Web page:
Technology – Short of the mark.

Car tax and voting are what UK citizens want online from the government, while income tax – one of the few services operational through the government gateway – is the least desired service, according to a new report.

The second annual survey of public attitudes towards e-government, sponsored by KPMG Consulting and conducted by Mori, reveals the public recognises what the government is doing online, but isn’t enthusiastic about the current line-up of available services.

Nearly three-quarters of UK citizens recognise the government brand names UK Online, Learn Direct and NHS Direct, but only 24% are interested in using them.

Almost a third (32%) cited renewing car tax as their most wanted government transactional service, followed by voting, at 29%.

Andrew Pinder, the government’s recently appointed e-envoy, told Accountancy Age in an interview that hopes were high most government departments would be providing online services by the 2005 deadline and said he would concentrate on getting ‘major’ services online first.

‘I am pretty confident. What we clearly need to do is focus on those targets that are of major importance,’ he said.

‘I am going to be bothered about the major services, the big “high street departments” which affect most people’s lives and which people access millions of times a year.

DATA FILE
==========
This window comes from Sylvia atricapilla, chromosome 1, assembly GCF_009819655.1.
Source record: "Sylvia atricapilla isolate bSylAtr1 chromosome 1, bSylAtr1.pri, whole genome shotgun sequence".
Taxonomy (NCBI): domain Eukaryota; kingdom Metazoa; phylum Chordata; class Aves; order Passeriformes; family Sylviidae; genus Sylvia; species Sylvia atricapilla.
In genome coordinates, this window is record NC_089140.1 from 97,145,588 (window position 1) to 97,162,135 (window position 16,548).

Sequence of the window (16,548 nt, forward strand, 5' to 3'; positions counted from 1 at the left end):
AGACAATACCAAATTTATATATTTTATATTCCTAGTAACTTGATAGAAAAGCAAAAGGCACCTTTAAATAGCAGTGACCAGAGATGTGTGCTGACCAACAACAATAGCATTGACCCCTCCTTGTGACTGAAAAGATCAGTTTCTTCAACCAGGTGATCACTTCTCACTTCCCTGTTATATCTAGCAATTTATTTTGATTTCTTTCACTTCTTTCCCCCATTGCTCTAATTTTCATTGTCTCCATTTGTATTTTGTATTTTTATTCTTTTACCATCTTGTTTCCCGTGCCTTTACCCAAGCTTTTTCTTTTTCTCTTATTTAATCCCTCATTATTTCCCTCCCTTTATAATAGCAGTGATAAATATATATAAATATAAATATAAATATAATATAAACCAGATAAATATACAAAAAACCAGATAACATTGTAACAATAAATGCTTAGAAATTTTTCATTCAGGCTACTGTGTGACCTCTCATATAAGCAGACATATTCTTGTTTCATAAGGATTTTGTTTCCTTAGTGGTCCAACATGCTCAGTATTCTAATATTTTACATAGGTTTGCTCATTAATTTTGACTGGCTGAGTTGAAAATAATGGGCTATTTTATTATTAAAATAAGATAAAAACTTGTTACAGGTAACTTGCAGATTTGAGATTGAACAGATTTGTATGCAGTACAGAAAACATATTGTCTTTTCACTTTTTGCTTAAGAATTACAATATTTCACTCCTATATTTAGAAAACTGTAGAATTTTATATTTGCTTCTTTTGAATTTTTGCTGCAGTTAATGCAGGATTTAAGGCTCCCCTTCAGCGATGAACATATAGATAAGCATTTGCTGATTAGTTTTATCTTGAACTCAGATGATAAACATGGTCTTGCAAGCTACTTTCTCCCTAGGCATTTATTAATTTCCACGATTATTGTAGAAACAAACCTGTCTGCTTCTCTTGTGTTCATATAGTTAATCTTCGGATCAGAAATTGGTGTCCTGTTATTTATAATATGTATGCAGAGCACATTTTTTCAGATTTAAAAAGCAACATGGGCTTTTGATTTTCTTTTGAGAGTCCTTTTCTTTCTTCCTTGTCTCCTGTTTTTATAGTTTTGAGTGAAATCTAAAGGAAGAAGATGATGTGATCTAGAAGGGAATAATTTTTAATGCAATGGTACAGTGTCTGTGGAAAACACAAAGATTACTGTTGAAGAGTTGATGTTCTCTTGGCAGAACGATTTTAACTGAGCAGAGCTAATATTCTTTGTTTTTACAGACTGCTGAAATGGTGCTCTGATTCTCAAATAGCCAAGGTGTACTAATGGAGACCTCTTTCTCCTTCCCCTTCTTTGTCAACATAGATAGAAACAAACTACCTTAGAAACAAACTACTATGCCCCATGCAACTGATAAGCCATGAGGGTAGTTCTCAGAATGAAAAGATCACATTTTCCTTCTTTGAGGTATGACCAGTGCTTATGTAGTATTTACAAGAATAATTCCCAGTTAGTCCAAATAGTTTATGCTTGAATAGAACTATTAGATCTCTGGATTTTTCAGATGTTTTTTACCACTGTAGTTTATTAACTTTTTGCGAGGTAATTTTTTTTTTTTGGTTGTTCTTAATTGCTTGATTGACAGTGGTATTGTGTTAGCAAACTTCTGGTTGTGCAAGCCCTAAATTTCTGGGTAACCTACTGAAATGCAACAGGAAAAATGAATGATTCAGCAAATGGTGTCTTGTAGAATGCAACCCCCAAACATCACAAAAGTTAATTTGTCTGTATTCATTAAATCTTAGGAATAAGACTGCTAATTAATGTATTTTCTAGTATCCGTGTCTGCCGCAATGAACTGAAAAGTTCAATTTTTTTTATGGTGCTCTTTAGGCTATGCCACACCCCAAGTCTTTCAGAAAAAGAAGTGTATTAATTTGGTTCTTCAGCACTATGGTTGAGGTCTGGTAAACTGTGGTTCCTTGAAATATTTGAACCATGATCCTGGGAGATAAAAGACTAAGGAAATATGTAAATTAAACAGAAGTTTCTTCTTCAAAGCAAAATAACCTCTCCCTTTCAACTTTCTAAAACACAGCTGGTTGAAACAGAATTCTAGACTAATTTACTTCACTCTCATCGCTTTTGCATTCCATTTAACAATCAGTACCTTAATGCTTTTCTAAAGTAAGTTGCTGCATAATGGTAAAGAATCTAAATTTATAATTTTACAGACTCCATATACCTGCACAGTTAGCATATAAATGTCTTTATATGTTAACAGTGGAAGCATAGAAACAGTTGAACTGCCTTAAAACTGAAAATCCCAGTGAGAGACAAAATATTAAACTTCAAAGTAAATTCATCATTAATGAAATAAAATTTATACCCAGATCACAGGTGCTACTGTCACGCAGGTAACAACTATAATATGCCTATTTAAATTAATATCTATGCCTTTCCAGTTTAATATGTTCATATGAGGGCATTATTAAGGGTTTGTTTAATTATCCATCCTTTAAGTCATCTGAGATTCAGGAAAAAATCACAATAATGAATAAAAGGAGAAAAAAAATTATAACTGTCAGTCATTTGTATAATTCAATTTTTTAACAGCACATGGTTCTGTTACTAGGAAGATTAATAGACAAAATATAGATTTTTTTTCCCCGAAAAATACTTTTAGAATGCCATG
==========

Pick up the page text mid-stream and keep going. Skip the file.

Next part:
‘Those have to be the areas that I focus on first.’

He added: ‘Most departments are on course to get their existing services online by 2005.’

The survey found most people would prefer to carry out electronic transactions in council-run centres or in their local post office, but the survey found that mobile phones, often touted as the precursor to handheld devices used for all digital needs, are favoured by only one in 100.

The survey also found only 7% cited security worries as the main barrier to using electronic services, with access and understanding a more significant problem, particularly outside London.

But the government may struggle to give the people what they want in the immediate future. The Driver & Vehicle Licensing Agency has wrestled with its IT projects, particularly with attempts to build a new database, and citizens won’t be able to order a new tax disc online until 2005, according to the government’s timetable.

But online voting may be closer to being realised, as the government has pencilled in possible trial schemes for local elections from next year.

See the full Andrew Pinder interview at

Related reading